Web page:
Physical Capital, Human Capital, and Foreign Direct Investment: The Case of Growth in Asian Economies

 This is my latest paper presented in the 14th Convention of East Asian Economics Association at Chulalongkorn University, Bangkok, Thailand, November 1-2, 2014.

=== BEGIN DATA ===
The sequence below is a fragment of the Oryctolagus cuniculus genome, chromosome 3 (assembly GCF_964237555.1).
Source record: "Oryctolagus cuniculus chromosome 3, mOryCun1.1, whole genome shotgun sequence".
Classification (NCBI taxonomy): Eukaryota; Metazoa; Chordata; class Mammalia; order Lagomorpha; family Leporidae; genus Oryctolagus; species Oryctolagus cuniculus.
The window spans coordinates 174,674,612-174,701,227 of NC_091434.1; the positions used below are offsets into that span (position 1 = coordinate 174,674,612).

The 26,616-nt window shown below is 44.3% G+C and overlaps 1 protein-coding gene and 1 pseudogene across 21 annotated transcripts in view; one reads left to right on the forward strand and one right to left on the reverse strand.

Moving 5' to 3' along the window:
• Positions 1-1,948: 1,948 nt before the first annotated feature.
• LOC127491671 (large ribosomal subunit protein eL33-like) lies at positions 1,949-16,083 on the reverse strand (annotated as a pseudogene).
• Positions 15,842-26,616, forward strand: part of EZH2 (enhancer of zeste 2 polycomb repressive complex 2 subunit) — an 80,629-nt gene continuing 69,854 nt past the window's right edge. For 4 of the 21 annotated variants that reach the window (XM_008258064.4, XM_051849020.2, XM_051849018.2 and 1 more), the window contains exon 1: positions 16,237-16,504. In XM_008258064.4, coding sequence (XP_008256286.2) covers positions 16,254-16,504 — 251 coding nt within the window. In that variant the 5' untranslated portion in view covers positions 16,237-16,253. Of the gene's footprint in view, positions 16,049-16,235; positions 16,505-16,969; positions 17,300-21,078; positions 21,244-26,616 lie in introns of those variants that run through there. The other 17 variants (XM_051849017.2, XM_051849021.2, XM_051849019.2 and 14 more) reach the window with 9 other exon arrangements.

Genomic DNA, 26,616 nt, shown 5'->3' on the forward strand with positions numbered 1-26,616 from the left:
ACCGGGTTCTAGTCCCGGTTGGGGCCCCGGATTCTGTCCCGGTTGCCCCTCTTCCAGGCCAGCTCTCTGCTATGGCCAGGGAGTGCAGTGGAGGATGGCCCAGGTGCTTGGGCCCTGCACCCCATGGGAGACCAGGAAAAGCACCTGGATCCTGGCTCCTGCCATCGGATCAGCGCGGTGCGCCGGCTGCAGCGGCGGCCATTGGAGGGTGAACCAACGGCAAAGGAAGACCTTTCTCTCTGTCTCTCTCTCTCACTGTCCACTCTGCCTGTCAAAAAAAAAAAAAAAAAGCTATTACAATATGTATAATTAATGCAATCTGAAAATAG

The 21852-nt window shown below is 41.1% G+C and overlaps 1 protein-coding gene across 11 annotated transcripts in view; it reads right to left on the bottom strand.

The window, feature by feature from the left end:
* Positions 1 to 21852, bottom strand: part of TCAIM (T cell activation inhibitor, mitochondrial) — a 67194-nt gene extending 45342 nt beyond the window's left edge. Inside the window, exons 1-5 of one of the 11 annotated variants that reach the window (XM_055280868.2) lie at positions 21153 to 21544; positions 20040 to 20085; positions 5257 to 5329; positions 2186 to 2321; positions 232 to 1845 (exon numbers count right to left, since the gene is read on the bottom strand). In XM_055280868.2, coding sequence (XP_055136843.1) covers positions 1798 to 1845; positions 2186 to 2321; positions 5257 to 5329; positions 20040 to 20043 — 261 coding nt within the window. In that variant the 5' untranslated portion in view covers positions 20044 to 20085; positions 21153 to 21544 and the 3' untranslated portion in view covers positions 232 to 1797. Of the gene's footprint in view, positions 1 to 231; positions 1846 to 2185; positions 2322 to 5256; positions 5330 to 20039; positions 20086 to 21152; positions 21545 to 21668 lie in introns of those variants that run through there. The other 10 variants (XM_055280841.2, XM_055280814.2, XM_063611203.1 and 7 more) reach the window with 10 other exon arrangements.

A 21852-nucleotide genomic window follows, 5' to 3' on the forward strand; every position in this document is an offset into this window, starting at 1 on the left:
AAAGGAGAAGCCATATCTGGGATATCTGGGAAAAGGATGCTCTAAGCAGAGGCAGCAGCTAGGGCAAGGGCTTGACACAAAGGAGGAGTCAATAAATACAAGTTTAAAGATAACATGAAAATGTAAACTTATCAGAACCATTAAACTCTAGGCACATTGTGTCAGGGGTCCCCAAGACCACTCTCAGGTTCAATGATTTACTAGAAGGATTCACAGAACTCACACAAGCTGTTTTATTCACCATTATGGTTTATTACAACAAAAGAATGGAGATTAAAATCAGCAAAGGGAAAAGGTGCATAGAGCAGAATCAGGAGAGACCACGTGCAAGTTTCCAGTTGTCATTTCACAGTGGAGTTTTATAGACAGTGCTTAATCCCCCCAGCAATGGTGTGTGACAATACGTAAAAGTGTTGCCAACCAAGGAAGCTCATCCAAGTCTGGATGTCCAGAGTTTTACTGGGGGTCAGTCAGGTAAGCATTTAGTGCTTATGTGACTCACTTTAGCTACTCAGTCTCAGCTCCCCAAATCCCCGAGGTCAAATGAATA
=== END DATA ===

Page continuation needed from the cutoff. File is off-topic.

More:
This study estimates economic growth during 1980-2013 for thirty-one countries in Asia. The study uses the Augmented Solow Growth model, which includes human capital in the production function. The model then relaxes the assumption of exogenous technology to be determined by foreign direct investment net inflows under the hypothesis of flying geese, which states that the technological advancement that led to industrialization in Asia was transferred from the advanced economies. We estimate GDP growth in Asia using four scenarios: overall pane, data analysis, geographical group panel, speed of growth group, and individual country. The techniques used for the estimation are panel data ordinary least square with fixed effect, vector autoregressive estimation, and the robust least square for individual country analysis. We found that overall Asian economic growth is determined by the share of foreign direct investment of GDP and the share of physical capital of GDP. However, human capital share to GDP becomes an important determinant of GDP per capita growth using vector autoregressive analysis. When we consider  geographical region, East, South, and Southeast Asia share the  determinants of GDP per capita growth:  foreign direct investment and physical and human capital. For central Asia, only human capital plays an influential role in GDP per capita income. In the Middle East, the study found that foreign direct investment net inflows have determined growth in the region in last three decades. Countries with a high rate of growth use both foreign direct investment and physical capital to promote their growth. For the medium growth group, the countries have physical capital, human capital and a limitation on population growth, technological change, and depreciation rate as the factors of growth. Slow growth countries use only physical capital to grow, and the negative growth countries use foreign direct investment and human capital to determine their growth.

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